By Ed Huyck
By Melissa Wray
By Patrick Strait
By Jonathan McJunkin
By B Fresh Photography
By Ryan Siverson
By Kendra Sundvall
By Ed Huyck
Nothing tops the three-minute pop song for reducing life's messy calculus to a simple equation. Cue up Marvin Gaye's "I Want You," for instance, and one's intent could hardly be clearer. The snag is that once the tune is over, our problems remain. So it goes in Charles Randolph-Wright's Blue, where music masks secrets and dilemmas that run deeper than the everyday.
The action opens in the South Carolina of the 1970s, where the genteel Clark family owns a funeral home (a detail plucked from the playwright's own biography). This post makes them the most prominent African American family in town; they even appear on the cover of Ebony as a model of success and uprightness. Samuel (Shawn Hamilton), the patriarch, is marked chiefly by his ability to overlook the general nuttiness of his wife Peggy (Austene Van), a glammed-out former model whose main preoccupation is spending his money. Though she may be at the top of the town's black social order, she disdainfully proclaims their environs "the middle of nowhere."
Peggy's main balm is the records of Blue Williams (Dennis Spears), an old-school soul singer. Son Reuben (Blaine Crawford) jams on his trumpet to funk records when Peggy is away, but upon her return it's all Blue, all the time. In a nice, wistful touch, the show bends reality in the early going as the older Reuben (Namir Smallwood) travels back in time to offer advice to his younger self.
The second departure from the mundane is the arrival of Blue himself. When Van drops the needle on a Blue record (they all bear names like Royal Blue, Midnight Blue, and Indigo Blue; yes, Kind of Blue was already taken), Spears slides onstage and sings with silken smoothness. Yet the spectacle of another character discordantly singing along causes Spears to grimace and make himself scarce. When another song cuts off the record mid-track, he looks as though he has bitten into a lemon before disappearing into the wings.
Pop-soul-rock phenom Nona Hendryx composed the music (collaborating with Randolph-Wright on the lyrics), and generally sticks to variations on the well-crafted slow jam. But while music is integral to the show, Spears rarely has the chance to get through more than a verse or two of any particular song. The music numbers act as texture rather than the foundation of the action.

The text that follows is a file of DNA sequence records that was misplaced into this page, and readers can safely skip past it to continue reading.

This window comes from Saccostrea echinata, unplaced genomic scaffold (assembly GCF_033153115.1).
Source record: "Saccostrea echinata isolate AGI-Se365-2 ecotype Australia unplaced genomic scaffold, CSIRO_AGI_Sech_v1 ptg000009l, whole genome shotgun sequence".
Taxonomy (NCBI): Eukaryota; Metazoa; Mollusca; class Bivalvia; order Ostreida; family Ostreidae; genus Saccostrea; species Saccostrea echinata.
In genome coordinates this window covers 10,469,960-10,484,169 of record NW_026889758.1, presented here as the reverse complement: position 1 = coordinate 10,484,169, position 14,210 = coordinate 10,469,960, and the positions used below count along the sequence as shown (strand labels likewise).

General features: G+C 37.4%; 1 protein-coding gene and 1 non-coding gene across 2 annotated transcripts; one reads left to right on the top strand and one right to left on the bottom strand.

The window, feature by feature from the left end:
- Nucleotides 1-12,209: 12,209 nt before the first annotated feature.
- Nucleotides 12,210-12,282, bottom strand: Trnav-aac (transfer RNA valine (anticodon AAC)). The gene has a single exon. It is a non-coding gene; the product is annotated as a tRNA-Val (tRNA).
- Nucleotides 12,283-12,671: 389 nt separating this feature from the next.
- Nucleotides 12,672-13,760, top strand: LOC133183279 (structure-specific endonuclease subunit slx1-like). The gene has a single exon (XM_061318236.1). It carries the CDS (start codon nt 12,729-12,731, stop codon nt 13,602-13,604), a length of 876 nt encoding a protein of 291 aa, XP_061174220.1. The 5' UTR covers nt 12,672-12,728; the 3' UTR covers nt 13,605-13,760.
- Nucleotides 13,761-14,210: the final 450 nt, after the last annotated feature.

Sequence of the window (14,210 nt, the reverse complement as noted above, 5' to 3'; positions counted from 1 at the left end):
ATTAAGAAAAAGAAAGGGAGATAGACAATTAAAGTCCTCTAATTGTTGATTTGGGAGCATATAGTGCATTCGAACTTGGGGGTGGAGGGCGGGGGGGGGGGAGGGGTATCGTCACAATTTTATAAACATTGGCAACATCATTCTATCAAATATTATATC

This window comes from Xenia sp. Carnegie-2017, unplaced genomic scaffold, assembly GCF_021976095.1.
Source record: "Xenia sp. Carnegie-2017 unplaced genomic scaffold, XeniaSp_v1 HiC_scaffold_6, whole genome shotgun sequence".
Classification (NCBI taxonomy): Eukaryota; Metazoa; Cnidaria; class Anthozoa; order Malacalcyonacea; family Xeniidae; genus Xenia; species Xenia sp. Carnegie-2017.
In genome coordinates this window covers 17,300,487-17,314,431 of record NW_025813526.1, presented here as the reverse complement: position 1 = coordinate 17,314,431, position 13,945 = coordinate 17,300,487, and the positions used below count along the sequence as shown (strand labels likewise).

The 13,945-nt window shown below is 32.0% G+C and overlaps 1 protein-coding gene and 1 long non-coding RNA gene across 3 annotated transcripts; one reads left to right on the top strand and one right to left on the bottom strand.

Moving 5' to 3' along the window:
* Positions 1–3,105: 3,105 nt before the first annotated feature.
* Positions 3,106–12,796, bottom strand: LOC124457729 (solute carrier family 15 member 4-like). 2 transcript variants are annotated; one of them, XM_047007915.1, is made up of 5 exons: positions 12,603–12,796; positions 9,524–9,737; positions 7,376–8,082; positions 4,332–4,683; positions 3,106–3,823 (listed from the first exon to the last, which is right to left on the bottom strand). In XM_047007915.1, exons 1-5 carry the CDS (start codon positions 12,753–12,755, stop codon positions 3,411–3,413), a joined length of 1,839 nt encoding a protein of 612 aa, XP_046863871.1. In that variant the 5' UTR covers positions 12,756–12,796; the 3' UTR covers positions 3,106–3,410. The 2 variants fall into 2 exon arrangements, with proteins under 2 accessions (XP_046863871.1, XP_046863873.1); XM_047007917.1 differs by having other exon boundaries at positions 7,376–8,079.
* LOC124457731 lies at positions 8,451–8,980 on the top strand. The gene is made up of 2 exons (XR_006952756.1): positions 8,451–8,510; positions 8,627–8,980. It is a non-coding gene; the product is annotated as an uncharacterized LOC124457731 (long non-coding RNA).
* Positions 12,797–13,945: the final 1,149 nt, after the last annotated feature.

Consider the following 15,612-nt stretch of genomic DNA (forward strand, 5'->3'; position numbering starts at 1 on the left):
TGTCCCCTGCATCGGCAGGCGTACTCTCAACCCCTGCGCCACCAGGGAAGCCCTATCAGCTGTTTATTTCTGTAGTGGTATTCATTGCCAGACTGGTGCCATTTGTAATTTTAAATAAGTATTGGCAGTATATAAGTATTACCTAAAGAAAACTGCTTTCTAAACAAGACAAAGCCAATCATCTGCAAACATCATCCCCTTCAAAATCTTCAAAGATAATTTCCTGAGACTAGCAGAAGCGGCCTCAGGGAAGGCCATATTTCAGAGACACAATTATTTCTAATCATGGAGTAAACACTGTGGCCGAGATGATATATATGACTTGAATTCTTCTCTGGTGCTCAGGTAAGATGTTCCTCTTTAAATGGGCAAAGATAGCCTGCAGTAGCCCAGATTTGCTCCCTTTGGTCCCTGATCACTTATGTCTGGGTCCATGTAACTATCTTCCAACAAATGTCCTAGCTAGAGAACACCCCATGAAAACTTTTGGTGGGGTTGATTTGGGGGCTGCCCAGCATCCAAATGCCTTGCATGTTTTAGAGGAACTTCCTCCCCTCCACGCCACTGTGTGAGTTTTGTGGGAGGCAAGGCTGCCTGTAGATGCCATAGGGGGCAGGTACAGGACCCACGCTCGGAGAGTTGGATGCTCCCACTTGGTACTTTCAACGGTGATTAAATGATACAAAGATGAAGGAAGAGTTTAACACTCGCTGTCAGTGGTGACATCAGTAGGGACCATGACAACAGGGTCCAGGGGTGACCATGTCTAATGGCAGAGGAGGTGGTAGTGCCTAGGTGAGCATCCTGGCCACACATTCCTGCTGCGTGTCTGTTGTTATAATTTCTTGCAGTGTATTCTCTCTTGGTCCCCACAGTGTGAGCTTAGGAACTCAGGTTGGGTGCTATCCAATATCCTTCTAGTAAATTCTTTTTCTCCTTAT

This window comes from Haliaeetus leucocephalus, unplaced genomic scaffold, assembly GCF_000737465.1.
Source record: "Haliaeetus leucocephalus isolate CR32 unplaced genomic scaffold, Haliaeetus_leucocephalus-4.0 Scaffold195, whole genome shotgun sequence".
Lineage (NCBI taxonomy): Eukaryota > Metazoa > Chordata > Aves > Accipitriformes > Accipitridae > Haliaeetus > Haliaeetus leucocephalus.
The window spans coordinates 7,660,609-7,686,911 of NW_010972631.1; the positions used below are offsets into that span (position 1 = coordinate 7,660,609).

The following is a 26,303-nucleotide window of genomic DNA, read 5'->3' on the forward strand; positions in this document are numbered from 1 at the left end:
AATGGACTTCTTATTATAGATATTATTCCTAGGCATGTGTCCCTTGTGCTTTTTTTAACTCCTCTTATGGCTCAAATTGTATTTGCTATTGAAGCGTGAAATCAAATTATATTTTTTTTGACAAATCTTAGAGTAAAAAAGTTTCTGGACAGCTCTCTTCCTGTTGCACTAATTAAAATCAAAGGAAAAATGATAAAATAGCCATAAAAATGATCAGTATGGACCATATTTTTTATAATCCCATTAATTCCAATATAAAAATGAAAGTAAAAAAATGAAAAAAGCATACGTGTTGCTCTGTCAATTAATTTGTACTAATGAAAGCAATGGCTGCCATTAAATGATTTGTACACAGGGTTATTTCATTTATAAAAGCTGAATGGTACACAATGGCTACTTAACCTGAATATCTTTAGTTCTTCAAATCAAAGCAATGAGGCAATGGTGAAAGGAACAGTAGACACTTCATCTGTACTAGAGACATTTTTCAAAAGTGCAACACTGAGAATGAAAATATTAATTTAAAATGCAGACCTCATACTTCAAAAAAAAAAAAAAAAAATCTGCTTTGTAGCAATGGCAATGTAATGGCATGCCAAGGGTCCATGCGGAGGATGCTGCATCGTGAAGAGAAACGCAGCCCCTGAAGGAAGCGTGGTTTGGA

So what do we have, if not a traditional musical? A thorny family drama, in which Peggy's secret-keeping and haughtily bizarre treatment of her family drives everyone around the bend. There's a great running gag in the first act, when Peggy buys exotic food for the family's ritual Friday-evening dinners (Van wears a kimono for Japanese night). Another part of the ritual: Peggy pretends she has cooked the meal herself—and expects everyone to play along.
By the second act it's the '90s, and bad son Sam (Keith Bolden) has turned into an amoral capitalist. (Bolden convincingly shows us the rotten tree of the grown-up player in the bent seedling of the younger ne'er-do-well). Sweet Reuben has become a record-store owner in Seattle who's seeing a shrink to uncoil the knot Peggy has tied in his psyche.
The second act depends on a plot twist that I won't reveal—though as with the horn intro to a great soul tune, you can sense the lyrics coming. It can safely be said, though, that this drama ultimately hinges on the dynamic between keeping up appearances and making some accord with the truth. The Clarks' Ebony cover from the first act, for instance, appears later, enlarged and framed, a great pop metaphor for the surface of this ostensibly perfect family, disguising the roiling mess beneath. By this time, the male Clarks are drinking more than they probably should. There's not enough liquor in Charleston, though, to shut out Peggy and her subtly astringent criticisms of the way her boys lead their lives. Essentially, no one is fabulous enough for her.
Yet for all her transgressions, at the end of the evening I kind of liked Peggy. Which is to say that Van's crucial portrayal probably doesn't project the toxicity that poisons the years of the menfolk. Even in her darkest passages, Van's Peggy remains glamorous, and charmingly willing to indulge in silliness. Though it's a clever and thoroughly entertaining production that Lou Bellamy has directed, I can't quite make out the blue notes, the drops in tone that evoke the weighty sadness beneath the surface. When the song ends, it's over—time to cue up another 45.
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